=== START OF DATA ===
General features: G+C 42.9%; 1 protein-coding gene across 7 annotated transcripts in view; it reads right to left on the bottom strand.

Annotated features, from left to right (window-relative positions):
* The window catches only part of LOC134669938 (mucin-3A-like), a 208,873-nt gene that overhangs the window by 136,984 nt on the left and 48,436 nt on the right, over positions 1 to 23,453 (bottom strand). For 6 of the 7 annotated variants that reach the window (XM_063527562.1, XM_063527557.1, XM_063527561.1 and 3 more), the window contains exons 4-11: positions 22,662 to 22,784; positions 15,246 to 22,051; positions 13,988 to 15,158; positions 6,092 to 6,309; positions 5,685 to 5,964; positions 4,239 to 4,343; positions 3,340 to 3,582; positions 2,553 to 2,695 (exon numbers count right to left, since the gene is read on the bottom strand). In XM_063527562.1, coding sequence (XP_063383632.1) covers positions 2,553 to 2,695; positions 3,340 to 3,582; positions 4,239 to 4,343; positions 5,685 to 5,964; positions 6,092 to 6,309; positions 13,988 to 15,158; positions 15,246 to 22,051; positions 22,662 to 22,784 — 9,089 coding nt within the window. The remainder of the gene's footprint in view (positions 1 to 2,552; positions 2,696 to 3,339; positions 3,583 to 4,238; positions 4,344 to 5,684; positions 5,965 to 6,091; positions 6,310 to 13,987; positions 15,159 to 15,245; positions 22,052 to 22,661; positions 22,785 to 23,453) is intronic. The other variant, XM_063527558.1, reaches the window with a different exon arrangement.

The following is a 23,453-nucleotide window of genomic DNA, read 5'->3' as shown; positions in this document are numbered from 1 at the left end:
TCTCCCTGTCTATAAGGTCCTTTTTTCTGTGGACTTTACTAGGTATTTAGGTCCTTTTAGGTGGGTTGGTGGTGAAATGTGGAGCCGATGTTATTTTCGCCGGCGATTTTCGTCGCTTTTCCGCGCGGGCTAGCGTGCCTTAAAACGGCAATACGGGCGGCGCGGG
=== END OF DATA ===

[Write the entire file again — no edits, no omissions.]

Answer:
General features: G+C 42.9%; 1 protein-coding gene across 7 annotated transcripts in view; it reads right to left on the bottom strand.

Annotated features, from left to right (window-relative positions):
* The window catches only part of LOC134669938 (mucin-3A-like), a 208,873-nt gene that overhangs the window by 136,984 nt on the left and 48,436 nt on the right, over positions 1 to 23,453 (bottom strand). For 6 of the 7 annotated variants that reach the window (XM_063527562.1, XM_063527557.1, XM_063527561.1 and 3 more), the window contains exons 4-11: positions 22,662 to 22,784; positions 15,246 to 22,051; positions 13,988 to 15,158; positions 6,092 to 6,309; positions 5,685 to 5,964; positions 4,239 to 4,343; positions 3,340 to 3,582; positions 2,553 to 2,695 (exon numbers count right to left, since the gene is read on the bottom strand). In XM_063527562.1, coding sequence (XP_063383632.1) covers positions 2,553 to 2,695; positions 3,340 to 3,582; positions 4,239 to 4,343; positions 5,685 to 5,964; positions 6,092 to 6,309; positions 13,988 to 15,158; positions 15,246 to 22,051; positions 22,662 to 22,784 — 9,089 coding nt within the window. The remainder of the gene's footprint in view (positions 1 to 2,552; positions 2,696 to 3,339; positions 3,583 to 4,238; positions 4,344 to 5,684; positions 5,965 to 6,091; positions 6,310 to 13,987; positions 15,159 to 15,245; positions 22,052 to 22,661; positions 22,785 to 23,453) is intronic. The other variant, XM_063527558.1, reaches the window with a different exon arrangement.

The following is a 23,453-nucleotide window of genomic DNA, read 5'->3' as shown; positions in this document are numbered from 1 at the left end:
TCTCCCTGTCTATAAGGTCCTTTTTTCTGTGGACTTTACTAGGTATTTAGGTCCTTTTAGGTGGGTTGGTGGTGAAATGTGGAGCCGATGTTATTTTCGCCGGCGATTTTCGTCGCTTTTCCGCGCGGGCTAGCGTGCCTTAAAACGGCAATACGGGCGGCGCGGG